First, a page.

André Eve (1931-2015)  was a famous French nurseryman and rose breeder, responsible for the conservation and rediscovery of many old roses, as well as being a mentor to my previous two rose gardeners, so I would have to include a visit to his nursery and gardens! He moved to Pithiviers in 1958, where he trained under the elderly French rose breeder, Marcel Robichon, then bought his nursery in 1968 , specialising in rose breeding and landscaping.

Nursery: Les Roses Anciennes André Eve 

Domaine du Château de Chamerolles 301 route de Courcy – Gallerand 45170 Chilleurs-aux-Bois      North-east of Orleans

http://www.roses-anciennes-eve.com/

The first rose he bred was a bright pink Polyantha, Sylvie Vartas, in 1968. He and his nursery team went on to breed and introduce 33 more varieties, including: Red Perfume; Sophie; Prestige de Bellegarde; Sandrine; Coraline; Suzie; Suzette; Suzon; Miss Lorraine; Mme Solvay; Carla Fineschi; Albert Poyet; Pierre Perret; Moraya Rouge; Belle de Clermont; Eccentric; Lépine; Château du Rivau; Roville; Rose des Cores; Rose des Blés; L’Auberge de l’Ill; Garden of Granville; and of course, André Eve!

His first catalogue in 1985 listed 275 varieties of roses, including 60 species roses and now offers 600 varieties.

He created a beautiful, romantic, informal walled garden, 18 metres wide by  80 metres long, hidden behind a terraced house and accessed by a narrow passage. Starting in the 1960s, it is now over 50 years old, but unfortunately is rarely open to the public, but can be visited on the links below:

Private Garden:

28 Faubourg d’Orleans, Loiret, Pithiviers, 45300 Orleans 37 miles (60 km) south of Paris

https://translate.google.com.au/translate?hl=en&sl=fr&u=http://baladesetjardins.fr/le-jardin-dandre-eve-2/&prev=search

https://www.youtube.com/watch?v=45Qn4N2XJDE

http://threedogsinagarden.blogspot.com.au/2014/04/a-visit-to-andre-eves-rose-garden-in.html.

It is such a beautiful, blowsy old garden, created on chalky soil with a pH of 7.5, with 500 roses of rare and historic cultivars, like Ghislaine de Féligonde, Bobbie James, Lady Hillingdon; Blairi No 2; The Garland; May Queen; Claire Jacquier; Rosa gigantea; R. palustris; R. omeiensis pteracantha; R. carolina; Cerise Bouquet; Felicia; Buff Beauty; Nur Mahal; Kathleen; Prairie Dawn; Golden Wings; Mme Hardy; Charles de Mills; Chapeau de Napoléon; ; Complicata; R. gallica officinalis; R. moschata; R. gallica splendens; Rosa eglanteria; Cécile Brünner;  Alba Semi-Plena; Empereur du Maroc; Gloire de Dijon; Albéric Barbier; Maria Lisa; Albertine; Mme Pierre Oger;  Belvedere; Céleste; Souvenir de Mme Léonie Viennot; Souvenir d’Alphonse Lavallée; Mutabilis and many Noisettes (see photo below: Mme Alfred Carrière); spilling over garden walls, climbing through trees and over the sedum-covered roof of the Summer House, as well as the glasshouse and potting shed!  He sourced them from Roseraie de l’Hay; old nurseries; private gardens; and England.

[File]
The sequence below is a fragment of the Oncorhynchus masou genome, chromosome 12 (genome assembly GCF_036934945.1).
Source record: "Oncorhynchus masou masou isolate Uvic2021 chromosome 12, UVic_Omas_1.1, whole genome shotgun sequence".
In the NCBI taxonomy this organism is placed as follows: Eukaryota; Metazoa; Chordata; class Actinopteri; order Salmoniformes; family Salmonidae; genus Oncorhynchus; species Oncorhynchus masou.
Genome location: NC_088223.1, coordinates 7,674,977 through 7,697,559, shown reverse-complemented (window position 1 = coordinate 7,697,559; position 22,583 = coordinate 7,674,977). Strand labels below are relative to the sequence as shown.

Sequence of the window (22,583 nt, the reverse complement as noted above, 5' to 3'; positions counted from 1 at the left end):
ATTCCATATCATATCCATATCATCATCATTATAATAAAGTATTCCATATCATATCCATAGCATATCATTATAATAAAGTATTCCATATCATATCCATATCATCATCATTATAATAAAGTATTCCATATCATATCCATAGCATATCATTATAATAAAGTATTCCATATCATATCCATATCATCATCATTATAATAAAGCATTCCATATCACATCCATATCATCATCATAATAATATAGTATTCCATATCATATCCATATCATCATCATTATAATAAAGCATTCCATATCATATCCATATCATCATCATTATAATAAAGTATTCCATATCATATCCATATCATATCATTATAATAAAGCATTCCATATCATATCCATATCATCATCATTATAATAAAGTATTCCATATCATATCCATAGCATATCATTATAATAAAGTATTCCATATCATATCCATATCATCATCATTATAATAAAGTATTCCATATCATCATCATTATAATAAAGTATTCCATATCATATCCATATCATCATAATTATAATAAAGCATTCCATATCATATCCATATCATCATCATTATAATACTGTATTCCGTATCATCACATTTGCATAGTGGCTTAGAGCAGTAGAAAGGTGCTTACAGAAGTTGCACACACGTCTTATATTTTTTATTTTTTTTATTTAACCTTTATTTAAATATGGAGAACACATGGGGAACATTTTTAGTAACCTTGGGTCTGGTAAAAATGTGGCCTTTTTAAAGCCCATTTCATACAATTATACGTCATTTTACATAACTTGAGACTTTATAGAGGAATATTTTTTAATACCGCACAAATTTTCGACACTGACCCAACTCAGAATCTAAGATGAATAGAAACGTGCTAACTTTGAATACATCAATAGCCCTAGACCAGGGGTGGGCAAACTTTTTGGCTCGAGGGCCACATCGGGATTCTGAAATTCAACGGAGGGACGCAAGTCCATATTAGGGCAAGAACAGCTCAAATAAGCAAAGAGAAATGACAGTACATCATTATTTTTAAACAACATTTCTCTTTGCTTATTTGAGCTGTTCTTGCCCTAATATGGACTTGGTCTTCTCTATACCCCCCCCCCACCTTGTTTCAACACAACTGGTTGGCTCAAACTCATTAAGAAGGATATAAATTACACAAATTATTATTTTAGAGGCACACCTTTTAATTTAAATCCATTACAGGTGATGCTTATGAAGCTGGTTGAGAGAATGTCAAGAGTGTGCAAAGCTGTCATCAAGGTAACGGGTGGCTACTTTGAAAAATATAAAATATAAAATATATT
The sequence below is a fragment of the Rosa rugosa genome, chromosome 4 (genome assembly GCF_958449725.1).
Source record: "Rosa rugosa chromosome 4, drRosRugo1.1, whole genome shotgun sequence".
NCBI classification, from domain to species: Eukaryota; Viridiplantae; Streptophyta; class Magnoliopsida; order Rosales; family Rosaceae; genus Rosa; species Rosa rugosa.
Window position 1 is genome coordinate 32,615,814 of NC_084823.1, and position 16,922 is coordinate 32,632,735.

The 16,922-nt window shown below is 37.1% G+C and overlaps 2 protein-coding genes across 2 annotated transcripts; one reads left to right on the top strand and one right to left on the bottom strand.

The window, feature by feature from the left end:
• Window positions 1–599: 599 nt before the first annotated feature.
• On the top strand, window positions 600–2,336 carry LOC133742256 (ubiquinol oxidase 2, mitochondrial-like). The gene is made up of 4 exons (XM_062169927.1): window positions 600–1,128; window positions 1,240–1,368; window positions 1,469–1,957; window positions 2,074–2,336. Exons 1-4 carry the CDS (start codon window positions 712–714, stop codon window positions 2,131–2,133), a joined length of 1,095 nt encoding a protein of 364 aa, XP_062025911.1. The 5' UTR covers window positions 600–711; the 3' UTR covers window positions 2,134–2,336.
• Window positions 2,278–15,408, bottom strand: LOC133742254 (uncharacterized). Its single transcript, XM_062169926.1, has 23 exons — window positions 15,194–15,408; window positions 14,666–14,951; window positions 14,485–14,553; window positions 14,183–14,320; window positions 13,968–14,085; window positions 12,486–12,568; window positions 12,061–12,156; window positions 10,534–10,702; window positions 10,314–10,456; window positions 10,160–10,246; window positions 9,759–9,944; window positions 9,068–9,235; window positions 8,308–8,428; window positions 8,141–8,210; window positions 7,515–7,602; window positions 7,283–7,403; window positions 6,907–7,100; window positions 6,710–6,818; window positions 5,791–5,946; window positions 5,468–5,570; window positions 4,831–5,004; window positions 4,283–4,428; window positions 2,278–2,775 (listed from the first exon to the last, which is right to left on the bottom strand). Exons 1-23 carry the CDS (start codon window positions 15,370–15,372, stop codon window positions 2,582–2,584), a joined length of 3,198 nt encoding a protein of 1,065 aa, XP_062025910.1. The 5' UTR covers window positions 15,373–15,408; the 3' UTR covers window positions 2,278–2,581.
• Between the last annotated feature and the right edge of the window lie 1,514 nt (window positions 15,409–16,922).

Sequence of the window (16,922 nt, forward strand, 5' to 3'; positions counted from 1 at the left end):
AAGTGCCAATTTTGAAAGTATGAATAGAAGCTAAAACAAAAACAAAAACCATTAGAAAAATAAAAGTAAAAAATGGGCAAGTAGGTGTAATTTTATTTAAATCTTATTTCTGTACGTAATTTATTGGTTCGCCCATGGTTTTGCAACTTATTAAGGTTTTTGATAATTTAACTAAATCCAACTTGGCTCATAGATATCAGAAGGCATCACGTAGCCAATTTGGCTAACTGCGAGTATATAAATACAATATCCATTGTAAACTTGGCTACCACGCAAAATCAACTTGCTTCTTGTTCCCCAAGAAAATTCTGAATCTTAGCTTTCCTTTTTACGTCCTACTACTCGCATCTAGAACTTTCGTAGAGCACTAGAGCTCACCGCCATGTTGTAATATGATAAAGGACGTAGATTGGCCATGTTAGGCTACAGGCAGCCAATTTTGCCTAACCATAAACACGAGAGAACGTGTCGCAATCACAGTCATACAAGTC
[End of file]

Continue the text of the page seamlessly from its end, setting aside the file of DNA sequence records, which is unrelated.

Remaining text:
He was a strong proponent of an informal style of garden with narrow curving paths, seats, and many different trees, shrubs, climbers, foliage plants of differing colour, texture and pattern, bulbs and perennials, annuals and grasses mixed in with the roses, which he planted in groups of three. Trees include silver birches and flowering cherry, Prunus Kanzan.

Here is an extensive list of his plantings, which is worthwhile including for ideas of companion plants for roses:

Aegopodium podagraria variegatum (Variegated Ground Elder);

Allium cristophii;

Ammi majus;

Anchusas;

Aquilegias;

Asparagus;

Asters;

Bearded Iris- often bicoloured  eg French Can Can;

Campanulas eg Campanula persicifolia;

Clematis including Brunette; Lord Neville, Vyvyan Pennell; Will Goodwin and Niobe;

Crocus;

Delphiniums;

Digitalis;

Euphorbia characias characius Burrow Silver;

Ferns;

Forget-me-nots;

Geraniums;

Heucheras eg dark purple Binoche and warm orange Marmalade;

Hostas (130 varieties);

Iris pseudacorus Roy Davidson;

Jerusalem Sage (Phlomis);

Lavenders;

Meconopsis;

Moon daisies;

Mulleins;

Narcissi;

Nepetas;

Nigella;

Oriental Poppies;

Peonies;

Pinks;

Raspberries;

Rhubarb;

Salvia nemerosa Ostfriesland;

Tulips;

Veronica umbrosa Georgia Blue; and

Welsh Poppies.

André Eve retired in 2000 and moved to Morailles in the late 1990s to concentrate on creating this display garden, close to the nursery, which is open to the public. It was expanded in 2005

‘Jardins d’André Eve’

1, rue André Eve, Z.A. Morailles – Pithiviers-le-Vieil, Pays De La Loire 45300 Cedex 

https://www.rustica.fr/tv/visite-jardin-andre-eve,6836.html.

There is an English translation at:

https://translate.google.com.au/translate?hl=en&sl=fr&u=https://www.rustica.fr/tv/visite-jardin-andre-eve,6836.html&prev=search, though the video is still in French.

All year :
Monday to Friday from 9 am to 12.30 pm and from 2 pm to 6 pm.
From April to June, exceptional opening on Saturdays, Sundays and bank holidays from 9 am to 6 pm. (Please inquire beforehand)
Closed between Christmas and New Year.

This garden is typical of his style: Sweeping curved beds, outlined by grass paths, and full of  mixed perennials amongst the roses. The entrance is via a long birch wood arbour, covered in climbing roses and clematis, with secondary grassed aisles leading off it. There are over 600 roses!

André Eve died in 2015 at the age of 84 years old. His successor is Guy André, whose real name is Guy Delbard.BlogNoisettesReszd2016-11-05 18.37.23And finally, while in France, I would have to visit a rose farm in season:

Domaine de Manon

36 Chemin du Servan, Plascassier village, 06130 Grasse

http://www.le-domaine-de-manon.com/index-page=the-centifolia-rose.php.html